This study examines the value of using syndemics theory as a model for understanding HIV risk taking in a population of men who are at great risk for acquiring and/or transmitting HIV. The principal aim is to provide an empirical test of the applicability of the theory to sexual risk behaviors in this particular research population. The study was based on a national random sample of 332 men who have sex with men, or MSM, who use the Internet to seek men with whom they can engage in unprotected sex. Data collection was conducted via telephone interviews between January 2008 and May 2009. As hypothesized in the syndemics theory model, attitudes toward condom use were central to understanding men’s involvement in risky sex. As hypothesized, these attitudes depended on various demographic, psychological/psychosocial functioning, and sex-related preference measures. Also as hypothesized, psychological and psychosocial functioning were found to be very important to the overall model, and as expected, these factors were shaped greatly by factors such as demographic characteristics and childhood maltreatment experiences. The structural equation assessing the fit of the overall model indicated solid support for the syndemics theory approach. Overall, syndemics theory seems to apply fairly well to understanding the complexity of the factors that underlie men’s risk-taking practices. The complicated interplay among factors such as attitudes toward condom use, childhood maltreatment experiences, psychological and psychosocial functioning, and substance use and abuse-all of which are central to a syndemics theory approach to studying risk-was demonstrated.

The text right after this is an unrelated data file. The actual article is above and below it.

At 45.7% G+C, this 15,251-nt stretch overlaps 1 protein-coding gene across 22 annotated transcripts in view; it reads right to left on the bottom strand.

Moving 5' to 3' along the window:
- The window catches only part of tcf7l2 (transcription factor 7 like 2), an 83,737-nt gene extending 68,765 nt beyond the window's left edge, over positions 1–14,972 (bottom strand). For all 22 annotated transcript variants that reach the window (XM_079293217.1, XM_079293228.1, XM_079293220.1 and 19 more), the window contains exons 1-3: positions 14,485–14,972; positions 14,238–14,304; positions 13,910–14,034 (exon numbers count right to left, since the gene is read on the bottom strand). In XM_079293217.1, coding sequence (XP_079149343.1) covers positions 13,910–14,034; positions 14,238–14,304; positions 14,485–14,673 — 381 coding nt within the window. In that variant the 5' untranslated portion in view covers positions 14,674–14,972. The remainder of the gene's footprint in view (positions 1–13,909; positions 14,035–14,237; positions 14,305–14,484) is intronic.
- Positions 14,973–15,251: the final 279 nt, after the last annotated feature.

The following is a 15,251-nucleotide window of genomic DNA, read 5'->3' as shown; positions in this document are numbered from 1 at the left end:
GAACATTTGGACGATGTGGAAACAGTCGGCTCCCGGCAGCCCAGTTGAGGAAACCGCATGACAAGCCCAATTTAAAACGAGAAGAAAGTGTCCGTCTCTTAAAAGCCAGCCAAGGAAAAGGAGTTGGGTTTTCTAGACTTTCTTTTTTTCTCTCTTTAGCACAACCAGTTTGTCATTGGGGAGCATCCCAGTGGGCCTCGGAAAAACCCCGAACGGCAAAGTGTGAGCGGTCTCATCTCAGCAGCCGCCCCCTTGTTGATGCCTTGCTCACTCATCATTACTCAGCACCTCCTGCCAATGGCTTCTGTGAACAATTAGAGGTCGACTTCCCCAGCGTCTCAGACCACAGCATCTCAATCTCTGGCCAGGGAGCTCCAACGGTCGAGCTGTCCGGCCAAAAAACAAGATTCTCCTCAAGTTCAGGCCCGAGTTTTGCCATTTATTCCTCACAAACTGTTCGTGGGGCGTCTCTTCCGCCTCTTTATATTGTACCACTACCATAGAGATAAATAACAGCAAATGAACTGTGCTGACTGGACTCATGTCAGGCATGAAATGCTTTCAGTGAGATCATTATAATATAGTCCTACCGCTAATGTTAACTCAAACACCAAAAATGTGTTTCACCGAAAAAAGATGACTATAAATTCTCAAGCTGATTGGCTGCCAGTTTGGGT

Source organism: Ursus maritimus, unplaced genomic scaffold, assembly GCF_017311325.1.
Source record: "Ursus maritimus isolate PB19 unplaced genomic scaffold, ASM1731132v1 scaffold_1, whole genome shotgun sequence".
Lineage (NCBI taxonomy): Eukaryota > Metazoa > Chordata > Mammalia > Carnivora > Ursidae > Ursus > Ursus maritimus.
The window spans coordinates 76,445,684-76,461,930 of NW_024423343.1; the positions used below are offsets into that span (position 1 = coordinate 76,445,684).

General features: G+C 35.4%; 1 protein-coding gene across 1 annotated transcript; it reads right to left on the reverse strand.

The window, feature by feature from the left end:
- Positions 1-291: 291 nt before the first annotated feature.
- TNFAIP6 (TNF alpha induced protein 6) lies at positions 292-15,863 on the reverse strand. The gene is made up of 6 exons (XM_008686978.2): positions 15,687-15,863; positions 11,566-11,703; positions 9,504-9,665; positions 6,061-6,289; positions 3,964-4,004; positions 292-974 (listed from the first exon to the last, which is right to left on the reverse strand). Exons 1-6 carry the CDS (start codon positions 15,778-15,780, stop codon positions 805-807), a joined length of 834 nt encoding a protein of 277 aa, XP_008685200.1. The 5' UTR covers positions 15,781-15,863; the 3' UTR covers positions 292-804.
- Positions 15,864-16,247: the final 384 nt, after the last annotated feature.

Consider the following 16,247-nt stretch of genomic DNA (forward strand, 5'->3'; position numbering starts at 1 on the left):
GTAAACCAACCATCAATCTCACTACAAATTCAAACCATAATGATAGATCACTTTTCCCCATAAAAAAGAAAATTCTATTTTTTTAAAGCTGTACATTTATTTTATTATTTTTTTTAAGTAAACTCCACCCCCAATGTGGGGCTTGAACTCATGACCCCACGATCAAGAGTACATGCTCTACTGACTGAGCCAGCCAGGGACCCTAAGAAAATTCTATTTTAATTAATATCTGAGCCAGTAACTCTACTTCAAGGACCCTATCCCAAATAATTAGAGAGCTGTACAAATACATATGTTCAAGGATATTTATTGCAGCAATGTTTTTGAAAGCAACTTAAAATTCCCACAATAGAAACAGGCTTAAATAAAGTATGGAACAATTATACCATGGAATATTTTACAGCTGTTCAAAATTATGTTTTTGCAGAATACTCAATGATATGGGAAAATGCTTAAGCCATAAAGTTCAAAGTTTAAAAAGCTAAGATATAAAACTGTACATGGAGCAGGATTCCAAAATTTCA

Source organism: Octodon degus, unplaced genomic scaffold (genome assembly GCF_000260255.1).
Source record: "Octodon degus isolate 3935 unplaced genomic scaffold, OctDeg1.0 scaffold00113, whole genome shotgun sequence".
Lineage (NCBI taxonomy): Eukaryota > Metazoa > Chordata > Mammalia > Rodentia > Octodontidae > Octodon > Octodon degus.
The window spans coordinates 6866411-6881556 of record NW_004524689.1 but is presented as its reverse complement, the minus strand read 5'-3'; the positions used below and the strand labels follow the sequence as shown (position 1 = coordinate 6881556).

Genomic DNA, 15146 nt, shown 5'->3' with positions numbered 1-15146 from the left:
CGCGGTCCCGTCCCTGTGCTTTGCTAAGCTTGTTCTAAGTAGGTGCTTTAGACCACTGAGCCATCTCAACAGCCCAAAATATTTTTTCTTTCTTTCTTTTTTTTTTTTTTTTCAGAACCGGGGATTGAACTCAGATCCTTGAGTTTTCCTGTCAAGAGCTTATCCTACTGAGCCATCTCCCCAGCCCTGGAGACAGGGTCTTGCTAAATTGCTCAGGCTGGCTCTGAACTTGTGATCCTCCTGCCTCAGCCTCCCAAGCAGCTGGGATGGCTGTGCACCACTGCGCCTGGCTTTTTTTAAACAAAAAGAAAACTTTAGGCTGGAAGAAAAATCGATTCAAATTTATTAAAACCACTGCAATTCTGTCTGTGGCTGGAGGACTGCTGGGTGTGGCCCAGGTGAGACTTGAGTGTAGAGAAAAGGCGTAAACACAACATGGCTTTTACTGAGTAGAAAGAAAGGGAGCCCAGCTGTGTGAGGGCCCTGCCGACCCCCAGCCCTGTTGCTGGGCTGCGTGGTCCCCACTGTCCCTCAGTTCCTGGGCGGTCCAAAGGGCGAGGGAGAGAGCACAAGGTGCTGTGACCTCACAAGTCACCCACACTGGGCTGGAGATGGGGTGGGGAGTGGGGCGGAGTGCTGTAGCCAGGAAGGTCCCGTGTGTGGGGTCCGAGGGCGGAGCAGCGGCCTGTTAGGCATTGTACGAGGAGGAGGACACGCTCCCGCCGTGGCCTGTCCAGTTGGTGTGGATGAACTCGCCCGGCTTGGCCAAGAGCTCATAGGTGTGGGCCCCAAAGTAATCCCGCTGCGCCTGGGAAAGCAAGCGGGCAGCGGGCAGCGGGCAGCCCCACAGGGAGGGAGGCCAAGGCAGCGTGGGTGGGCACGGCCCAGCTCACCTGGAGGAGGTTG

Full text of article available at link below –